For those of you who are not tracking the stock market in real time, you should be aware that over the span of about 5 minutes (Thursday from 2:45 pm to 2:50 pm EST), you lost and subsequently recovered about 7% of your investments insofar that you match the market which I know many of you intentionally do.

The DJ was dropping more than 250 points per minute. It was that fast.

As a result, the market was essentially in free fall with trading breaking down completely in several stocks with prices being quoted randomly over a wide range since the bids have zero depth and everything suddenly became market orders with almost zero liquidity. Some stocks were qouted at $0.01. Having the finger on the trigger, I managed to buy 300 shares of WIN paying about $500 less than what the shares have traded at for the past week. I wasn’t planning to buy anything, but this deal (steal) was too good to pass on.

Due to some postfactum legislation trades which were more than 60% off were canceled for certain stocks. I strongly disagree with this interference. If your trading strategy failed, you should take the hit. Quit with the bailouts already, please! Grownups shouldn’t get do overs!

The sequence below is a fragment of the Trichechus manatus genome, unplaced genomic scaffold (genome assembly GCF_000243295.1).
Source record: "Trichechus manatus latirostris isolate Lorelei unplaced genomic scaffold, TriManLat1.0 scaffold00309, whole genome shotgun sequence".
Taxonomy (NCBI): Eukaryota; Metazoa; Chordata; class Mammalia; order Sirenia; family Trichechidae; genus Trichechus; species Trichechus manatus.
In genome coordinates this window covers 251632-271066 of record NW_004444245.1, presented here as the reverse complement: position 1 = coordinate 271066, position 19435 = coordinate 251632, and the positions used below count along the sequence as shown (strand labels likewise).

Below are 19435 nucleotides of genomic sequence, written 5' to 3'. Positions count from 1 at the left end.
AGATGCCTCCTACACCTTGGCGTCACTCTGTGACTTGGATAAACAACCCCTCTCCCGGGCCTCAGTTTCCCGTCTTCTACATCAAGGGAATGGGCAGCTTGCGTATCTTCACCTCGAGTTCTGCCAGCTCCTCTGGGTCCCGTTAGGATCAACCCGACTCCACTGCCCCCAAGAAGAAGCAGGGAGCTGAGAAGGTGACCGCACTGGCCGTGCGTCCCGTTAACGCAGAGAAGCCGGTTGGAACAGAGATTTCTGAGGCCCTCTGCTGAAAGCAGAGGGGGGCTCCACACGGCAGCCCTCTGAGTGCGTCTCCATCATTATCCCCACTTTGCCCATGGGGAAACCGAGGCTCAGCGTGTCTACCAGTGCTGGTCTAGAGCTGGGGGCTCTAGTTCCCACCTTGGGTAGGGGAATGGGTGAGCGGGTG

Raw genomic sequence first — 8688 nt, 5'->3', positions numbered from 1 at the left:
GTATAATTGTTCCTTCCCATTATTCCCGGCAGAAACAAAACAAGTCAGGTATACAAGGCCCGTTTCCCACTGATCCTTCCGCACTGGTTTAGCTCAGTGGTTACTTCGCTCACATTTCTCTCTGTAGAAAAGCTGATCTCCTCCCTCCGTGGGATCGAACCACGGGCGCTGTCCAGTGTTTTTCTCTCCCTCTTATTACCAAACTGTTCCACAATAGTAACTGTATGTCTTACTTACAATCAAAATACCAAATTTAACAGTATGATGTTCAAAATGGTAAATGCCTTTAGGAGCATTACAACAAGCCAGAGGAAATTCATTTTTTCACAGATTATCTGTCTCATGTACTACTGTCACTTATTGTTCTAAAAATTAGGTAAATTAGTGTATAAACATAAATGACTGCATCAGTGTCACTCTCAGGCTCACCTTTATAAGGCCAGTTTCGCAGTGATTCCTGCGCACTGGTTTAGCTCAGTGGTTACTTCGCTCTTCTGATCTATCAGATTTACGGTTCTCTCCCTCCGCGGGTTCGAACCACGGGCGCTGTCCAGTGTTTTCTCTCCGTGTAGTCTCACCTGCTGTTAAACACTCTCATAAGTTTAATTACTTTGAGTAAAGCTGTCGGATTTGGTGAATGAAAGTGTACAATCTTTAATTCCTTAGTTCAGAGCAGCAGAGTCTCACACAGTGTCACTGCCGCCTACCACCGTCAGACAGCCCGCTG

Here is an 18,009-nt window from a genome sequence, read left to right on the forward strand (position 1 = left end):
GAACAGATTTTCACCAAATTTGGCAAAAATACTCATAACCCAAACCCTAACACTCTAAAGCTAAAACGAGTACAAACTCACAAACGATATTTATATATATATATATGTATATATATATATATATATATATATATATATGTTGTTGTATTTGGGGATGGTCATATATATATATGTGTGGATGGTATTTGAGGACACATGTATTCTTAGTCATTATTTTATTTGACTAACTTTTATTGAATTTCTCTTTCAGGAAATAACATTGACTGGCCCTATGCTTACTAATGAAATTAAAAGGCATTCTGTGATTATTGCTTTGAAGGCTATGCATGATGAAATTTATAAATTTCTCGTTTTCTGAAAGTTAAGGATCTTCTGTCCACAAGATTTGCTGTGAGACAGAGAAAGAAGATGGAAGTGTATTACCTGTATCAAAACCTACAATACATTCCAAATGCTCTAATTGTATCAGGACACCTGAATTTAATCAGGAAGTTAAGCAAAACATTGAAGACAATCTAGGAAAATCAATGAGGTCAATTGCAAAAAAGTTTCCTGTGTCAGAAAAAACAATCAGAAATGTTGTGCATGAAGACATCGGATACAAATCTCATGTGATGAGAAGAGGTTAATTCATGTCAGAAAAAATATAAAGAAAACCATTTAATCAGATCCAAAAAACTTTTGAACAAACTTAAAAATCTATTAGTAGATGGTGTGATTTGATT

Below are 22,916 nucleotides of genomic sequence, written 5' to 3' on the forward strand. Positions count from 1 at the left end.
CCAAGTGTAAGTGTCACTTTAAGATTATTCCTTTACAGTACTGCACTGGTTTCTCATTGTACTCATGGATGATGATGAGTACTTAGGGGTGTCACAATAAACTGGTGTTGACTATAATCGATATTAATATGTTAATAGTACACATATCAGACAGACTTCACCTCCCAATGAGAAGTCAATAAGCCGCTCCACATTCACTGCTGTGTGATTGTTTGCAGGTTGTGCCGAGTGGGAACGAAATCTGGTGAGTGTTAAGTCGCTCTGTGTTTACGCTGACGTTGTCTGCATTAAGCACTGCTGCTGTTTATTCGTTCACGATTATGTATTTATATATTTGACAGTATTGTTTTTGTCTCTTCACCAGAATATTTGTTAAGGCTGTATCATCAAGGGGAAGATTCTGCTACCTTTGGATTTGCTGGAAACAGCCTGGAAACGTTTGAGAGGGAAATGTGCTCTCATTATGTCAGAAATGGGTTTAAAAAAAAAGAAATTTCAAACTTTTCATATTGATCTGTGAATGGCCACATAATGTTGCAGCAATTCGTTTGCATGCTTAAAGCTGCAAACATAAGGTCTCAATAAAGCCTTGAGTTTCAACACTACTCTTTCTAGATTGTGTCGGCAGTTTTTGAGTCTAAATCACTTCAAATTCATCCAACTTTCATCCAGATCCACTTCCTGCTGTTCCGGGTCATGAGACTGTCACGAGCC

Fortunately my trades were 30% off tops (I don’t know how they calculated this deviation except the price I paid was 9% and 27% off yesterday’s closing price. Pretty nice!)

I learned this morning that some WIN trades were canceled. Mine were confirmed though.

According to the latest rumor this break down was due to a typo (billion instead of million) on an order of 15 billion of S&P 500 e-Mini contracts. These are futures driving $500 times the index, that is, they’re valued at $500 times the index or roughly half a million bucks each. You can imagine what a sell order of 15 billion contracts of those suckers would do.

This is exactly the kind of “diversification risk” I was talking about just a couple of days ago. I did not expect to be able to provide an example so soon.

I guess my motto remains: “I told you so” 😛

[If you want to isolate yourself from meltdowns like this, small caps would be and were largely unaffected since institutional players are too wealthy to own them. Small caps are, however, rarely followed by Wall Street (for the same reason) and therefore you have to do your own investment analysis. This is something a reasonably bright person can learn in a couple of years though.]

Originally posted 2010-05-06 23:27:18.